City council has granted a group of developers a second deadline extension to submit a plan on how they intend to remediate wetlands near Jubilee.
Parkway Properties Ltd. has been accused of altering the wetlands during construction work on a subdivision near the city’s southern border.
Council, at its Dec. 14 meeting, extended the deadline to March 15 for submission of a report which must include a timeline for remedial action to be completed by the date specified by a qualified environmental professional. This is the second extension as council already extended the original Oct. 26 deadline to Nov. 30.
The developers must submit a report from a qualified environmental professional describing the former and present environmental characteristics of the site, the changes and impacts, and a plan to address soil deposition and remediation of the wetland.
The site was altered several years ago by the developers of Maryland Estates as soil was dumped on the property to make way for development.
Dan Samson, president of Parkway Properties, said the parties involved in the development had no ill intentions and didn’t realize they were doing anything wrong.
He told city council in September that there was no fish habitat, no inlet or outlet involved and the developers thought it was simply a depression with poor drainage.
“There was a similar-sized wetland in the Maryland subdivision that the city approved for elimination when the first phase of that subdivision was approved,” Samson said. “We did not think the area that we were continuing to fill was any different.”
The movement of soil began in early 2007 and lasted until 2012, Samson said, adding he never realized anything was amiss until two years later when he got a call from the city on March 14, 2014 requesting immediate cessation of the movement of further materials.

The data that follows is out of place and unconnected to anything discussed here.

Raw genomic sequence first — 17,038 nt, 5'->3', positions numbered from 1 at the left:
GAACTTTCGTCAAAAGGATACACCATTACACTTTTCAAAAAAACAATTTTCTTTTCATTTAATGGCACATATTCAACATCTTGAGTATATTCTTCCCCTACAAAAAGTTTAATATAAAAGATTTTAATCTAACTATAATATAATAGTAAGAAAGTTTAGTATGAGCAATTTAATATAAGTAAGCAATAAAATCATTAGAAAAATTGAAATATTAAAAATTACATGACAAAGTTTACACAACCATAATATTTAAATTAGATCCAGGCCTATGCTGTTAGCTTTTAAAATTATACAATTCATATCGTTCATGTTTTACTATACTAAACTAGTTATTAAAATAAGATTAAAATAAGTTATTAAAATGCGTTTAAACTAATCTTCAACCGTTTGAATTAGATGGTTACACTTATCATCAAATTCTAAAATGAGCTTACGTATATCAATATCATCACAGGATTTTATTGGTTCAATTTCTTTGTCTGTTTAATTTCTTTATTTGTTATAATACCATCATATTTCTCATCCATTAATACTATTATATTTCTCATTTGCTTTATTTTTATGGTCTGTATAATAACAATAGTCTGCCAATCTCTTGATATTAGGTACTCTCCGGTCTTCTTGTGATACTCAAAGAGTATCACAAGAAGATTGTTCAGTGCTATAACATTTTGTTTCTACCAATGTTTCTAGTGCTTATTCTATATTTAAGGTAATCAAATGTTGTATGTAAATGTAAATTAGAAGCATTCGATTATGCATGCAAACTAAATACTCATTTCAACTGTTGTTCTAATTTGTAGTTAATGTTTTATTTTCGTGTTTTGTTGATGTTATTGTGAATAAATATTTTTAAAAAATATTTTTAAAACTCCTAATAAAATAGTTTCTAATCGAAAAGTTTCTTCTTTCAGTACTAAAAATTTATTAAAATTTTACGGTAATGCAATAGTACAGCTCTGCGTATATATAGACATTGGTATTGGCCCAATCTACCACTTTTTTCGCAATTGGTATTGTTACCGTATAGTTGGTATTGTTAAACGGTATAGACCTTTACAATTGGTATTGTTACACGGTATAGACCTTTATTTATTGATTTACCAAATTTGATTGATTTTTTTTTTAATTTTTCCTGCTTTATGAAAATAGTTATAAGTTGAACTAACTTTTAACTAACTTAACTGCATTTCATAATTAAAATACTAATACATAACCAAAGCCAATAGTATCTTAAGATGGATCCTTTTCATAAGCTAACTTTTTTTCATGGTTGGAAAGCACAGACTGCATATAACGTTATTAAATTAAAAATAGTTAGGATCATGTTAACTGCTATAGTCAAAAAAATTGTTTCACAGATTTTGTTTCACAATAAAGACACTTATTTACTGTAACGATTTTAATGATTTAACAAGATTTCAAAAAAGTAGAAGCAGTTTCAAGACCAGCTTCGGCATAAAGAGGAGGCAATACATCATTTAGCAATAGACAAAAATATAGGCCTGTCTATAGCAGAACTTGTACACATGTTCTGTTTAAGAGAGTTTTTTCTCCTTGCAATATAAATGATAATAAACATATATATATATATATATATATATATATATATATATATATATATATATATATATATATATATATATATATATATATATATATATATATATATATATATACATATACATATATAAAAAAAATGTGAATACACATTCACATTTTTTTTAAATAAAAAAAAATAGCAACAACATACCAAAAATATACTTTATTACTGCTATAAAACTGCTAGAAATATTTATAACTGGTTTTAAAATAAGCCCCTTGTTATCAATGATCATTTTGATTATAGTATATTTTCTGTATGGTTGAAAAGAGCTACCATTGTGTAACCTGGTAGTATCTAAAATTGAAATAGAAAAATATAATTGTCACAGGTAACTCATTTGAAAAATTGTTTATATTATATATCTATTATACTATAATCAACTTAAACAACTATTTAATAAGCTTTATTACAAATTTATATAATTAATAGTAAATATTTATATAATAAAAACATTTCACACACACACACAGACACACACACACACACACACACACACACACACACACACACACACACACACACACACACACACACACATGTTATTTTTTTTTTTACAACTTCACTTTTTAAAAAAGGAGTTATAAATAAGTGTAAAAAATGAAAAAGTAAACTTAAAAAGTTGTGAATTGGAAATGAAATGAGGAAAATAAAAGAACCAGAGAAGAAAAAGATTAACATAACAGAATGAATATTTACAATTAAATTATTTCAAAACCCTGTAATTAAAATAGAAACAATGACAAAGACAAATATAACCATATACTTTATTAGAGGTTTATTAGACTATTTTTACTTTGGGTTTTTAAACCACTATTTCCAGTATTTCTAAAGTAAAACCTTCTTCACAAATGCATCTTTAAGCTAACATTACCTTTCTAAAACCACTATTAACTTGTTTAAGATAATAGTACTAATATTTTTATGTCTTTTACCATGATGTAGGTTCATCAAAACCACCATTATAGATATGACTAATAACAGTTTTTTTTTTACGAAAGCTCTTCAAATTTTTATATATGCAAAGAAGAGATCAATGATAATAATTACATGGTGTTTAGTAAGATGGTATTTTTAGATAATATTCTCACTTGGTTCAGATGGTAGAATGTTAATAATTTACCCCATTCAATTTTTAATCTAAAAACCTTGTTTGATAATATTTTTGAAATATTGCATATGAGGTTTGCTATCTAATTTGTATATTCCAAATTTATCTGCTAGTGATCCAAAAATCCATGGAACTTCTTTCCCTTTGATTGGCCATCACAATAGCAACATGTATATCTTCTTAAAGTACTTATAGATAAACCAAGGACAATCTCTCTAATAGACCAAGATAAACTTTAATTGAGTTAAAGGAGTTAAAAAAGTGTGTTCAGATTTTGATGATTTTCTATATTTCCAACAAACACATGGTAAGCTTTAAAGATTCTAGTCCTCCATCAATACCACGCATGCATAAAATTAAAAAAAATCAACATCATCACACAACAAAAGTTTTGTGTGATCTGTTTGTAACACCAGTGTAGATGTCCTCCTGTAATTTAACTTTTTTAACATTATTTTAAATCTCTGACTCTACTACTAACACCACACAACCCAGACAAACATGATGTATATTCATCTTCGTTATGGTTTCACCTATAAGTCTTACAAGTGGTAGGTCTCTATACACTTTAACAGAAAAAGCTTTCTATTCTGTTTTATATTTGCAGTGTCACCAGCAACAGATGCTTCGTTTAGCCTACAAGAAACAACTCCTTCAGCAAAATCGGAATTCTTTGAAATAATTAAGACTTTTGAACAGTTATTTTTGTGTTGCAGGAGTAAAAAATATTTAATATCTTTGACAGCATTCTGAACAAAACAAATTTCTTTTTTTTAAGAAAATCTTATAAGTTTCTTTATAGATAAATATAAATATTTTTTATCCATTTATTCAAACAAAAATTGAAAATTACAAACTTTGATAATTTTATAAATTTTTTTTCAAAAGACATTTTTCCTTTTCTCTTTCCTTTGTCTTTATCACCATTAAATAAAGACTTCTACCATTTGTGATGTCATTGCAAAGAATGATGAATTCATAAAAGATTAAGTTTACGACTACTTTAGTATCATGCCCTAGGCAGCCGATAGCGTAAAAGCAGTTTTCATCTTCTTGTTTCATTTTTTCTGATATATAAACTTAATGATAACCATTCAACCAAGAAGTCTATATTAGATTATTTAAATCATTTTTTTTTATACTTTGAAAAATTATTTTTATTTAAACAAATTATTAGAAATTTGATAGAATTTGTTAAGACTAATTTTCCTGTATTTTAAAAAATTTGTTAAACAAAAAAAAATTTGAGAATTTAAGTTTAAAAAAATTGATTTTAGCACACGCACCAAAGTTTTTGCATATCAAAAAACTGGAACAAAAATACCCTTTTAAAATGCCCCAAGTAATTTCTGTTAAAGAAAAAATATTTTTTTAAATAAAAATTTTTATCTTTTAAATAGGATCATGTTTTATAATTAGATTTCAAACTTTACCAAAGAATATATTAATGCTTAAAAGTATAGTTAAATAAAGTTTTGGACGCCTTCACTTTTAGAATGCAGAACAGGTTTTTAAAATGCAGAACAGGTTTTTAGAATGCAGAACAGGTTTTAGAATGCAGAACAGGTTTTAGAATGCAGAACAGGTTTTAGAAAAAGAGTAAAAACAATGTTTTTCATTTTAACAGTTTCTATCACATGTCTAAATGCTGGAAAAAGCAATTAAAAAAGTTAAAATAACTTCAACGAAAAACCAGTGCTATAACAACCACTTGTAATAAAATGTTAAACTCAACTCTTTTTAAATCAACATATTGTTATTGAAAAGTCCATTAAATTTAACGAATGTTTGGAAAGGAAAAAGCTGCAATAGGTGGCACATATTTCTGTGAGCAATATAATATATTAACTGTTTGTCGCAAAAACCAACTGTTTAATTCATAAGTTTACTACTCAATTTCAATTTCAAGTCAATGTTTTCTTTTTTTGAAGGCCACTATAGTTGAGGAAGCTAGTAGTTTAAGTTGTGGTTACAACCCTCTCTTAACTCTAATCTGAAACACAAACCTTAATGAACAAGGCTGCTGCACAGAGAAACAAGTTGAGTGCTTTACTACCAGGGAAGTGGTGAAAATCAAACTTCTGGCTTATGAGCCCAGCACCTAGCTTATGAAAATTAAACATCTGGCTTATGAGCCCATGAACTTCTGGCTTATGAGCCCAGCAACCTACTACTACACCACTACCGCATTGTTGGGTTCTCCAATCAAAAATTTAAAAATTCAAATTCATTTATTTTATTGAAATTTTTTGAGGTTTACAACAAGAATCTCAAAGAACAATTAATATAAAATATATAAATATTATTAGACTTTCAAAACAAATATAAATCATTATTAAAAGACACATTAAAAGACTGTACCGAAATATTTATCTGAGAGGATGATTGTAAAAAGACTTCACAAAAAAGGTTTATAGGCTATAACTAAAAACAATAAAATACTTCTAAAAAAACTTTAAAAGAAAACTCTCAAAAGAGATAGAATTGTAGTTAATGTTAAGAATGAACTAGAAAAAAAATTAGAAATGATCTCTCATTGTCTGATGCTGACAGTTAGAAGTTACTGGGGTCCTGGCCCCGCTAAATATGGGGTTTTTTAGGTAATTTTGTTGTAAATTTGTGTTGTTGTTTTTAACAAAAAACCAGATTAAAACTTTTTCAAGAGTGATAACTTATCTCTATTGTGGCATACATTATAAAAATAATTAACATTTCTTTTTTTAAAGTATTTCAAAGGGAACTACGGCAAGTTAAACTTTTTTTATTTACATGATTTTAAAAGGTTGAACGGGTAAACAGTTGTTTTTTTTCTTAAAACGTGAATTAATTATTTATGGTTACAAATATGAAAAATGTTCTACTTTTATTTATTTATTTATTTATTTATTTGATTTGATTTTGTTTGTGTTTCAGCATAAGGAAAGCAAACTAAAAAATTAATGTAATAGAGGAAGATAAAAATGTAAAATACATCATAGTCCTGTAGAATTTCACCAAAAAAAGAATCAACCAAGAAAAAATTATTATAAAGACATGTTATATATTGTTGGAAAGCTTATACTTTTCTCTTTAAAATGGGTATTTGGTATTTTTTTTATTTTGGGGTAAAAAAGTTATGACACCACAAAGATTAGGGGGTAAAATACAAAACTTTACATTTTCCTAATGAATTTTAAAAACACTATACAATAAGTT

Samson said the developers agreed there would be no further movement but in the city’s mind the damage had already been done.
In May of 2014, the city ordered the developers to submit the report outlining how it would either remediate the wetlands or pay some form of compensation to atone for the damage.
But a consultant hired to come up with a remediation plan did not deliver in time and was subsequently fired by Parkway.
By May of 2015 there was still no report and Samson told the city in a hand-delivered letter that “Parkway Properties acknowledges that we have made changes to this area and has no intention of ignoring any of its responsibilities and that “the work required in exploring all the alternatives is complicated and a time consuming process requiring at least six months to complete.”
But city staff appeared to be losing patience and at a June 15, 2015 in-camera meeting told city council that “formal action is…considered necessary to bring this issue to resolution.”
On July 21, 2015 solicitors for the city delivered a Remedial Action Requirement to Parkway Properties ordering remediation be performed by Oct. 26 or the city would take legal action.
Samson said he and his follow developers were “extremely shocked and disappointed” as they had received no communication from the city since Samson’s hand-delivered letter to the city in May.
Council, after hearing Samson make his case at the Sept. 14 council meeting, granted the November extension.
Now, nearly one month later, that deadline is being extended further and the developers will have until March to bring forward a report that will have to be approved by council before any action is taken.
Parkway is considering a few different options for remediation.
n Remediating the wetland which, according to a biologist’s report has had vegetation removed, soil deposited, and ditches excavated.
n Remediating a former wetland, east of the bridge over Willow Creek, that was adversely impacted by construction of Jubilee Parkway.
n Enhancing lands located at the southwest corner of Parkway’s property, which would enhance the water flow and habitat of Woods Creek.
n Dedicating additional lands adjacent to Willow Creek in order to enhance the park network and protect the creek.